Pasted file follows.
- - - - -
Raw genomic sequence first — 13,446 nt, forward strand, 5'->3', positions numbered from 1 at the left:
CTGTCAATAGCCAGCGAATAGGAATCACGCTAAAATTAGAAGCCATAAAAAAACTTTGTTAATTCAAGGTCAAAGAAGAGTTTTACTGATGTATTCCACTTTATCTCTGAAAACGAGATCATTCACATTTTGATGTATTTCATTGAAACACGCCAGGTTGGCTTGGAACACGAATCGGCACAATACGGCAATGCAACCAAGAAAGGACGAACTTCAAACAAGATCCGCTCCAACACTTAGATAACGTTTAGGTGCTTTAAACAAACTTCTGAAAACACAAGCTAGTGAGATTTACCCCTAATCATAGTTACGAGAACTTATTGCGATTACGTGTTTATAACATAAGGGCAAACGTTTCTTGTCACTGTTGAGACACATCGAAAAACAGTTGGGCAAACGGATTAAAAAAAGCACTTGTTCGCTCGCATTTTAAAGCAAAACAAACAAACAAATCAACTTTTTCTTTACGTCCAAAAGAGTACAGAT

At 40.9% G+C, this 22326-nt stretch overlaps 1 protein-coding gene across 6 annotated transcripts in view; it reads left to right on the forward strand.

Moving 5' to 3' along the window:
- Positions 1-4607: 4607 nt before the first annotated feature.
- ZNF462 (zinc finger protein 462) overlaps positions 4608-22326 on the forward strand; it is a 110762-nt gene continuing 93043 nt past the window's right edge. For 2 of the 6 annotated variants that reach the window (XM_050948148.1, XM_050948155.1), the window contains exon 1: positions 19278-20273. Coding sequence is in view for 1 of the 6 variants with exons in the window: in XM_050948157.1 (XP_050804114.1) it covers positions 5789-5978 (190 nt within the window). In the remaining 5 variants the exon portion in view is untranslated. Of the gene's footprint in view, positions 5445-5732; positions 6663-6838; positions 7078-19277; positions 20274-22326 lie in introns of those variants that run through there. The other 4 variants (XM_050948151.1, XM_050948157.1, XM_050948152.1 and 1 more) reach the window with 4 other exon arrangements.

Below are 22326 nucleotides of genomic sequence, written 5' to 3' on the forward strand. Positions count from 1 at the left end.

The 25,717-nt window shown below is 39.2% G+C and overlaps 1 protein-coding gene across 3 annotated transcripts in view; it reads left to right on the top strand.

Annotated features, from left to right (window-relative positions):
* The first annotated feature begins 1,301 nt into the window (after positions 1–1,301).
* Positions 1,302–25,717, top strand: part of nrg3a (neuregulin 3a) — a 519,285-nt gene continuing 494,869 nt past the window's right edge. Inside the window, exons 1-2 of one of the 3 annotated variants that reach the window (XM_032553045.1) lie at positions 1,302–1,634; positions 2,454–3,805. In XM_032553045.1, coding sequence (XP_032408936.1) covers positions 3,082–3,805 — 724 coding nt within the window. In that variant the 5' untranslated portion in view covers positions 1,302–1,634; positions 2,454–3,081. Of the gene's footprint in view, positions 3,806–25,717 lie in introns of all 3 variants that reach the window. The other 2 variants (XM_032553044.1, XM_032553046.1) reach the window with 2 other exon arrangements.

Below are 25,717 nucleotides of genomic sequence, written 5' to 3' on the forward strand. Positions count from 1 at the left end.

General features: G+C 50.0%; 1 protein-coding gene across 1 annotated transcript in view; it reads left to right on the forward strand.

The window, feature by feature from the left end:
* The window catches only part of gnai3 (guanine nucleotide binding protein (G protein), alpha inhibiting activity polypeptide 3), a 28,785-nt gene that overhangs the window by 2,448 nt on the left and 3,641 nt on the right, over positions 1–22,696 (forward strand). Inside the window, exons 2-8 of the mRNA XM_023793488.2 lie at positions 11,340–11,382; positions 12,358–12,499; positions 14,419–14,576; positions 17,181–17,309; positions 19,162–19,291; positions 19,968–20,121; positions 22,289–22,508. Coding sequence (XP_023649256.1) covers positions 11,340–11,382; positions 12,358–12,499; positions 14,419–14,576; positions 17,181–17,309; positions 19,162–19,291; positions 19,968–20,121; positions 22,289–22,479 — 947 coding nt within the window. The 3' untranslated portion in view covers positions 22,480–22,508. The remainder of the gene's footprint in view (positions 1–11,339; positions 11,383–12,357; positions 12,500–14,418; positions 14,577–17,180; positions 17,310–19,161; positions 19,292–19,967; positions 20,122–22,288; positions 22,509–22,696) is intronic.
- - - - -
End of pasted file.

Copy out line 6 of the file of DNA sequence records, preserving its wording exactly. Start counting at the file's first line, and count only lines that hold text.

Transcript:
- ZNF462 (zinc finger protein 462) overlaps positions 4608-22326 on the forward strand; it is a 110762-nt gene continuing 93043 nt past the window's right edge. For 2 of the 6 annotated variants that reach the window (XM_050948148.1, XM_050948155.1), the window contains exon 1: positions 19278-20273. Coding sequence is in view for 1 of the 6 variants with exons in the window: in XM_050948157.1 (XP_050804114.1) it covers positions 5789-5978 (190 nt within the window). In the remaining 5 variants the exon portion in view is untranslated. Of the gene's footprint in view, positions 5445-5732; positions 6663-6838; positions 7078-19277; positions 20274-22326 lie in introns of those variants that run through there. The other 4 variants (XM_050948151.1, XM_050948157.1, XM_050948152.1 and 1 more) reach the window with 4 other exon arrangements.